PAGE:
Friday, June 14, 2013

The "Unconscious Statistician"

Q: You scoop up a small, uniformly random, volume \(V\) of sand from a container containing \(V_0\) amount in volume of sand and drop it on a square plate of side \(a\) such that it makes a cone of height \(h\). Next, you drop a small ball vertically somewhere on the plate. What is the average probability that it falls on the cone of sand? (see fig below)

A Book on Statistical Inference

A: First off, the title of this post is not an eye catching phrase. There does exist a "law" in statistics that goes by the name "the law of the unconscious statistician". Googling for that term will yield results! It has to do with the following scenario. Assume you have a random variable \(X\) which follows some distribution \(f(X)\). You want to find the expected value of some other function which takes \(X\) as an argument, call this function \(g\). The law of the unconscious statistician says that you need not find \(g(X)\) explicitly. Instead, you can get to the expected value by simply evaluating
E(g(X)) = \int_{-\infty}^{+\infty}g(x)f(x)dx
Now, back to the problem. The cone of sand, when seen from above is just a circular area. The volume of the cone of height \(h\) and base radius \(r\) is given by
V = \frac{1}{3}\pi r^{2}h
rearranging for the area \(\pi r^{2}\) yields
\pi r^{2} = \frac{3V}{h}
The probability (as a function of \(V\)) that a small ball dropped vertically would land on that cone of sand is the ratio of the area of the circle \(\pi r^{2}\) to that of the square plate \(a^{2}\) which is given by
P = \frac{\pi r^{2}}{a^{2}} = \frac{3V}{a^{2}h}
This is a simple linear function of \(V\). Also note that \(V\) is a uniformly distributed between \([0,V_{0}]\), meaning it can take a value in that range with equal probability. This yields a probability density function for \(V\) as \(\frac{1}{V_{0}}\). The probability that we are after is a function of \(V\). To compute average value of this probability, we use the law of the unconscious statistician as follows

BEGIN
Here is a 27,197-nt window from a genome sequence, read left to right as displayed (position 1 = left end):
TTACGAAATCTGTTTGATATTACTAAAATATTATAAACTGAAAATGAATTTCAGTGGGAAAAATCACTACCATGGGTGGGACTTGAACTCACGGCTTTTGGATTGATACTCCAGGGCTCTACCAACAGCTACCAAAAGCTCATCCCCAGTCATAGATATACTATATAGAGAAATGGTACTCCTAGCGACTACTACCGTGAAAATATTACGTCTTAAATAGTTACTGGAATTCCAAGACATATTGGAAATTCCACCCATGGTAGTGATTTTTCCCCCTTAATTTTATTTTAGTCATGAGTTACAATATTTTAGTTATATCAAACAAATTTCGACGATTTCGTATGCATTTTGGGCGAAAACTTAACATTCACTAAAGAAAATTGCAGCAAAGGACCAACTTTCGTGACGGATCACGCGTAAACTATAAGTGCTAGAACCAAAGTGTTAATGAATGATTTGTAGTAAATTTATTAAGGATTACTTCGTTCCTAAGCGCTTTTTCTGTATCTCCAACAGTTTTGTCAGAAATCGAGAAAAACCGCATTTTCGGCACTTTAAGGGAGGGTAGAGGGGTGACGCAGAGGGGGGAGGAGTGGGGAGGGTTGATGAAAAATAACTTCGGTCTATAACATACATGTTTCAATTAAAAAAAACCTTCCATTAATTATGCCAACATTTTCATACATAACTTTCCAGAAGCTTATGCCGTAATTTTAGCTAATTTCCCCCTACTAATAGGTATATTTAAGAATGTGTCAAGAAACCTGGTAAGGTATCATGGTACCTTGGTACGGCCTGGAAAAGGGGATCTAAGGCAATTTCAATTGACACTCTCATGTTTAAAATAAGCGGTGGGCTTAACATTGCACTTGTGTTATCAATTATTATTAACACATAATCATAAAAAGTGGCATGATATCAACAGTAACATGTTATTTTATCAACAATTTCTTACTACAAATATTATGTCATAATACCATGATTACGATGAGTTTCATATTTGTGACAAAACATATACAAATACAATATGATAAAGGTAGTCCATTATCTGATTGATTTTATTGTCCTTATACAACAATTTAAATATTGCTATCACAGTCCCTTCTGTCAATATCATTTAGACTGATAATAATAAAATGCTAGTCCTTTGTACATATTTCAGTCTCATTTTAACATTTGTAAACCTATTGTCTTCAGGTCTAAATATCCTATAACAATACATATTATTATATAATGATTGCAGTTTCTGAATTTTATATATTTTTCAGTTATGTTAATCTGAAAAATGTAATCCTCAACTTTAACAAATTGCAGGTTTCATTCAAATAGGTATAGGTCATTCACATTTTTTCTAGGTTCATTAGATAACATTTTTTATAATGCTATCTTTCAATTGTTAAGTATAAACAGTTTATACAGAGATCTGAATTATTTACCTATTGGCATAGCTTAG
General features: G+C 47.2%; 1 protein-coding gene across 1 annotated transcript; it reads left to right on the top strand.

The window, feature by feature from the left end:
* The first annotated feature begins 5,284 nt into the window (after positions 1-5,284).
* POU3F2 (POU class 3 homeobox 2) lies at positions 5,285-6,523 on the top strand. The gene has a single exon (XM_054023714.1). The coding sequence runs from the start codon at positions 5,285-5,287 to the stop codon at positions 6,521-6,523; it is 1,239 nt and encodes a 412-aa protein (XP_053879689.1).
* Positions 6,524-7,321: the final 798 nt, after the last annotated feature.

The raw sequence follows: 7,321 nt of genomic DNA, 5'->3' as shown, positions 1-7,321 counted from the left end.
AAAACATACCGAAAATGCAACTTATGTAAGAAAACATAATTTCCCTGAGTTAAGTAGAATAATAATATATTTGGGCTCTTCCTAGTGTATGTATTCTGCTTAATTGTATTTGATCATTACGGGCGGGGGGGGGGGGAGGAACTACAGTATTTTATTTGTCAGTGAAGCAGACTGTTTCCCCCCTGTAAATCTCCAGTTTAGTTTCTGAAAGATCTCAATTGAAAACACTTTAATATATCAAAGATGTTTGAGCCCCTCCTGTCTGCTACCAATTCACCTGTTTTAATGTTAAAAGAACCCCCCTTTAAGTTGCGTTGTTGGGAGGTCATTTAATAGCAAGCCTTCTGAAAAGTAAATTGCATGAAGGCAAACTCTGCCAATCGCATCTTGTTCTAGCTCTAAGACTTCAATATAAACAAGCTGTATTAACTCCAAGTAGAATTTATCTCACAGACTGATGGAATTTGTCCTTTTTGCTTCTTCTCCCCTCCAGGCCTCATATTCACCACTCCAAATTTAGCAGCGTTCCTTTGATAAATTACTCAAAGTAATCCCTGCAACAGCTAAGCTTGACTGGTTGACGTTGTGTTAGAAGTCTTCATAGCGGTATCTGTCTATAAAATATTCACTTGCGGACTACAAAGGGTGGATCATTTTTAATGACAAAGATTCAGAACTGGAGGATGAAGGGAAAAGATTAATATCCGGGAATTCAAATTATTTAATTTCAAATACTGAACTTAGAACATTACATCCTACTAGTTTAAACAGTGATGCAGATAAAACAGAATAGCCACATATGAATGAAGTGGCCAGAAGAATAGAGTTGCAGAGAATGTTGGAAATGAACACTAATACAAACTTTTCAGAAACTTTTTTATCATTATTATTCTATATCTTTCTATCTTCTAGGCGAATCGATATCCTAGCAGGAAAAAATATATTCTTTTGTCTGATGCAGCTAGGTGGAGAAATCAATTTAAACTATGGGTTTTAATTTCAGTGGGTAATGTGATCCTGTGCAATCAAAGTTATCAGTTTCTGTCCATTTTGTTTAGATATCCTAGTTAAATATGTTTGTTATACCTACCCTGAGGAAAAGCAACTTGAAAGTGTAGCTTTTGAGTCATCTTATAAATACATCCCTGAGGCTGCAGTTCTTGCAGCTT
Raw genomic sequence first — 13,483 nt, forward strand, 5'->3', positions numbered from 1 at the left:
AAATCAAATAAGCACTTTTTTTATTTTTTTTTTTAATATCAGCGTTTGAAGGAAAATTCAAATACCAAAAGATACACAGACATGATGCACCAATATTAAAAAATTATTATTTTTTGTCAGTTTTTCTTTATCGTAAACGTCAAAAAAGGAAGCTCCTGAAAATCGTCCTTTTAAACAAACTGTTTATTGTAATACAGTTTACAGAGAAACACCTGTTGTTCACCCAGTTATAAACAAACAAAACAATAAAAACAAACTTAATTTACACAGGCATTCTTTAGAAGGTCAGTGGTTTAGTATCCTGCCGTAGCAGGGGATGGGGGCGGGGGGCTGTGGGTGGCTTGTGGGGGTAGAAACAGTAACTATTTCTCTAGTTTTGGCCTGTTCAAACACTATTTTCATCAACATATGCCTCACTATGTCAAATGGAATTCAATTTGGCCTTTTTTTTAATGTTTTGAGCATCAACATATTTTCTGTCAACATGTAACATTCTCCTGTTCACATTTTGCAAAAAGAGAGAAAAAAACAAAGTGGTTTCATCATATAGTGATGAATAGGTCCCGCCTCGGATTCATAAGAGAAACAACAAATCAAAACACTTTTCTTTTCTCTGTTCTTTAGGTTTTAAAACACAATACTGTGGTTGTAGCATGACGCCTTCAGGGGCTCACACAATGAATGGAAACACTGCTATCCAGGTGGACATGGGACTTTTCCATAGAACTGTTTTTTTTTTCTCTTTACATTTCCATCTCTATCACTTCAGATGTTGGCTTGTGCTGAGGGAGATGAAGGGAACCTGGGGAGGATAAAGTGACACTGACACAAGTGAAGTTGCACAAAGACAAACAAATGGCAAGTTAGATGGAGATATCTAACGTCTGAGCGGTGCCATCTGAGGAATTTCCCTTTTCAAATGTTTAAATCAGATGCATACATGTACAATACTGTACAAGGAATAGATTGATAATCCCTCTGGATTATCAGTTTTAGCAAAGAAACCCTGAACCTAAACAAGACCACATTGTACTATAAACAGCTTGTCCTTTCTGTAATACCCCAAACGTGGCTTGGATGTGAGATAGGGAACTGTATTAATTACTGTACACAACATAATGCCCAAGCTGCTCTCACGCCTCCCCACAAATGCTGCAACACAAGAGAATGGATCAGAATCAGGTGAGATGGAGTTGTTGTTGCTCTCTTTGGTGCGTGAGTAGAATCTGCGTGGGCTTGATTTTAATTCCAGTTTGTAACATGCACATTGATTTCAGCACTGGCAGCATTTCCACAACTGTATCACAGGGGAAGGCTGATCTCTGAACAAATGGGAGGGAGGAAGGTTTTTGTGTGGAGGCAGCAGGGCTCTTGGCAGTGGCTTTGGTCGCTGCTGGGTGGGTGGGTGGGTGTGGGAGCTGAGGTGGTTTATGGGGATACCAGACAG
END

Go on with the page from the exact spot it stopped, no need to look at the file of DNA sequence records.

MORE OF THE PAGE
E[P(V)] = \int_{0}^{V_{0}} \frac{3V}{a^{2}h}\times\frac{1}{V_{0}}dV
which works out to
E[P(V)] = \frac{3V_{0}}{2a^{2}h}

Some good books to learn the art of probability

Fifty Challenging Problems in Probability with Solutions (Dover Books on Mathematics)

This book is a great compilation that covers quite a bit of puzzles. What I like about these puzzles are that they are all tractable and don't require too much advanced mathematics to solve.

Introduction to Algorithms
This is a book on algorithms, some of them are probabilistic. But the book is a must have for students, job candidates even full time engineers & data scientists

An Introduction to Probability Theory and Its Applications, Vol. 1, 3rd Edition

The Probability Tutoring Book: An Intuitive Course for Engineers and Scientists (and Everyone Else!)

Introduction to Probability, 2nd Edition

The Mathematics of Poker
Good read. Overall Poker/Blackjack type card games are a good way to get introduced to probability theory

Bundle of Algorithms in Java, Third Edition, Parts 1-5: Fundamentals, Data Structures, Sorting, Searching, and Graph Algorithms (3rd Edition) (Pts. 1-5)
An excellent resource (students/engineers/entrepreneurs) if you are looking for some code that you can take and implement directly on the job.

Understanding Probability: Chance Rules in Everyday Life A bit pricy when compared to the first one, but I like the look and feel of the text used. It is simple to read and understand which is vital especially if you are trying to get into the subject

Data Mining: Practical Machine Learning Tools and Techniques, Third Edition (The Morgan Kaufmann Series in Data Management Systems) This one is a must have if you want to learn machine learning. The book is beautifully written and ideal for the engineer/student who doesn't want to get too much into the details of a machine learned approach but wants a working knowledge of it. There are some great examples and test data in the text book too.

Discovering Statistics Using R
This is a good book if you are new to statistics & probability while simultaneously getting started with a programming language. The book supports R and is written in a casual humorous way making it an easy read. Great for beginners. Some of the data on the companion website could be missing.

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